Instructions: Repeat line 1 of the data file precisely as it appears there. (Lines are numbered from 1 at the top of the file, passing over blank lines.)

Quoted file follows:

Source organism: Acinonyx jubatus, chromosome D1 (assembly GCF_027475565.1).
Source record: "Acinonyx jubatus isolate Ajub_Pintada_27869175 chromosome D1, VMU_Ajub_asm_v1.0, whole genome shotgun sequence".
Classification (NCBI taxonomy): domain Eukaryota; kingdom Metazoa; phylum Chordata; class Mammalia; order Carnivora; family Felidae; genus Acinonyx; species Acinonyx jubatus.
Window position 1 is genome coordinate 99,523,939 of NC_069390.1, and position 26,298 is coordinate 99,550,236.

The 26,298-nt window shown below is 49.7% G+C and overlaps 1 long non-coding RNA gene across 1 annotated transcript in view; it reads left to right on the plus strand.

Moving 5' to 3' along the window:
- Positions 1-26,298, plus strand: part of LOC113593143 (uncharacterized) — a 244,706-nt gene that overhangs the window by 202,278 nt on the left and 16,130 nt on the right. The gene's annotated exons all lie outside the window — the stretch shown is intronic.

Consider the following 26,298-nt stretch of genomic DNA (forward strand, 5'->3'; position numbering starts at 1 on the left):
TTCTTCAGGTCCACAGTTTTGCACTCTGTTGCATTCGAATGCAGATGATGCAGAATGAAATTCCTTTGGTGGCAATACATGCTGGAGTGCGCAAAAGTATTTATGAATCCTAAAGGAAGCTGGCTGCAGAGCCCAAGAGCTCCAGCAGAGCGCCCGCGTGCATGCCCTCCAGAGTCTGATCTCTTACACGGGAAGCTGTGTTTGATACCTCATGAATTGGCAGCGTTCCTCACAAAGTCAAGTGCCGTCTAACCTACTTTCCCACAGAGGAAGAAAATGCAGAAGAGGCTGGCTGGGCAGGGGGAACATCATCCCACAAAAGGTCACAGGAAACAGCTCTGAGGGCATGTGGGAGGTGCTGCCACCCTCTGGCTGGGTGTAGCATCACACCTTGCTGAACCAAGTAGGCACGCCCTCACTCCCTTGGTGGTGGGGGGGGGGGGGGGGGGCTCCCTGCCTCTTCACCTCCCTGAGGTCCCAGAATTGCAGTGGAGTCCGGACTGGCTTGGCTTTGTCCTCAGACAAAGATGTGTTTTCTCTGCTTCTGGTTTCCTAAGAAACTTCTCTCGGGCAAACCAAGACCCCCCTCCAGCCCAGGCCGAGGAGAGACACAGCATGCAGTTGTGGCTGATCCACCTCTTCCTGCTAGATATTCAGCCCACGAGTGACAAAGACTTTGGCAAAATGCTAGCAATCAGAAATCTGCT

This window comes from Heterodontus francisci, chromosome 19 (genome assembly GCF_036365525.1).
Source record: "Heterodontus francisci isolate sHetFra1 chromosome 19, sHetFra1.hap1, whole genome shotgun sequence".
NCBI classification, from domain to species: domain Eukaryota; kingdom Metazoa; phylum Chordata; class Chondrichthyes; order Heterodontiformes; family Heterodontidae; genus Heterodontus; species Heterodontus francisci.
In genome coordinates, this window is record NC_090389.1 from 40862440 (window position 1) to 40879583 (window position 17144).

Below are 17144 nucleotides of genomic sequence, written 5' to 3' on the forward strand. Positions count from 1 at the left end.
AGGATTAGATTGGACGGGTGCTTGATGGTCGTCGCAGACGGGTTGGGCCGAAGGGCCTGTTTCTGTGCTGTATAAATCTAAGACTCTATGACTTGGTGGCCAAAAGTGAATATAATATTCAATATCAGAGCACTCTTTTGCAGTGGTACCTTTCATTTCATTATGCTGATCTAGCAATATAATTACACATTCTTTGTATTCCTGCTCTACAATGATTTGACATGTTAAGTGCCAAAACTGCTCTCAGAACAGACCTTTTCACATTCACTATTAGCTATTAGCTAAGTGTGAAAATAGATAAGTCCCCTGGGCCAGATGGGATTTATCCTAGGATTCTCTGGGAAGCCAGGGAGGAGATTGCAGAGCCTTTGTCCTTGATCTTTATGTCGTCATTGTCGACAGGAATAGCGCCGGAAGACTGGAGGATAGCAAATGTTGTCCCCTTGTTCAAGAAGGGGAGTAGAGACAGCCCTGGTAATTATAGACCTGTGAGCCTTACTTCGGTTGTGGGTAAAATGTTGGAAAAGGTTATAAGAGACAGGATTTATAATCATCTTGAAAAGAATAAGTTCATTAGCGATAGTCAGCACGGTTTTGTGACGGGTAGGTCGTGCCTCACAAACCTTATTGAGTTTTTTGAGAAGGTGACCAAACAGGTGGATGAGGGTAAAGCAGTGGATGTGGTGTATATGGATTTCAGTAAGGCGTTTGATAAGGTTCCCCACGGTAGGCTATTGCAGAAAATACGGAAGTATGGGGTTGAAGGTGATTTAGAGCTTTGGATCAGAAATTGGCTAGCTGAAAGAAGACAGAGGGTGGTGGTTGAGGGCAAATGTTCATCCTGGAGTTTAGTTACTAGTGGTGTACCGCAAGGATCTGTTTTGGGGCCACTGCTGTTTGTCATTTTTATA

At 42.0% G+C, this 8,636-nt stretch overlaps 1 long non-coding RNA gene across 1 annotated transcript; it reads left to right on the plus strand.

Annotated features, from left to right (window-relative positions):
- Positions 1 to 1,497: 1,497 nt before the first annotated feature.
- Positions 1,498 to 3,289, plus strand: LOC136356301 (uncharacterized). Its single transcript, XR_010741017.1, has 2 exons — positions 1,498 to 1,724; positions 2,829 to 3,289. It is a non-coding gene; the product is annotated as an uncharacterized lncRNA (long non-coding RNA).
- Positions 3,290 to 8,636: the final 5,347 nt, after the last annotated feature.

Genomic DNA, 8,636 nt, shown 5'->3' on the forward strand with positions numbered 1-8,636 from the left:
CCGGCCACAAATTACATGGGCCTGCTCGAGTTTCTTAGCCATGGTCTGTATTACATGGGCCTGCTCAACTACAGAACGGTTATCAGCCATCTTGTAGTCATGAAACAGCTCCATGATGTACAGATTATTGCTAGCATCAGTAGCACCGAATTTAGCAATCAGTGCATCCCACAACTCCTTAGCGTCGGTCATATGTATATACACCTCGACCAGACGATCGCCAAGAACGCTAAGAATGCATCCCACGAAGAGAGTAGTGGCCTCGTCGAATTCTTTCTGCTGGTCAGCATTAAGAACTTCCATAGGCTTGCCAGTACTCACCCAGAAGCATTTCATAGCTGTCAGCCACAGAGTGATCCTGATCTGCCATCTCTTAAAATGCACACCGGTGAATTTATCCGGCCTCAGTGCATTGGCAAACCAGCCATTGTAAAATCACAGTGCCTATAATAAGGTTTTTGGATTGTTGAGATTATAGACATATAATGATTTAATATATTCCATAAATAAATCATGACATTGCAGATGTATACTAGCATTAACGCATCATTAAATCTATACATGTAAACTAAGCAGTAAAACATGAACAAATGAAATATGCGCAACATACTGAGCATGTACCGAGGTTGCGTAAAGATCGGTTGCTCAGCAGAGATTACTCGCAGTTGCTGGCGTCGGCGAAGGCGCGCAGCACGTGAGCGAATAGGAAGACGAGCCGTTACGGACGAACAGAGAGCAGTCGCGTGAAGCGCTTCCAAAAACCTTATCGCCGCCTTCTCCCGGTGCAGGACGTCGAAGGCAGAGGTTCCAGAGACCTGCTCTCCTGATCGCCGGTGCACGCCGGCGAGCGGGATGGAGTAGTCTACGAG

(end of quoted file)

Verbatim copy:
Source organism: Acinonyx jubatus, chromosome D1 (assembly GCF_027475565.1).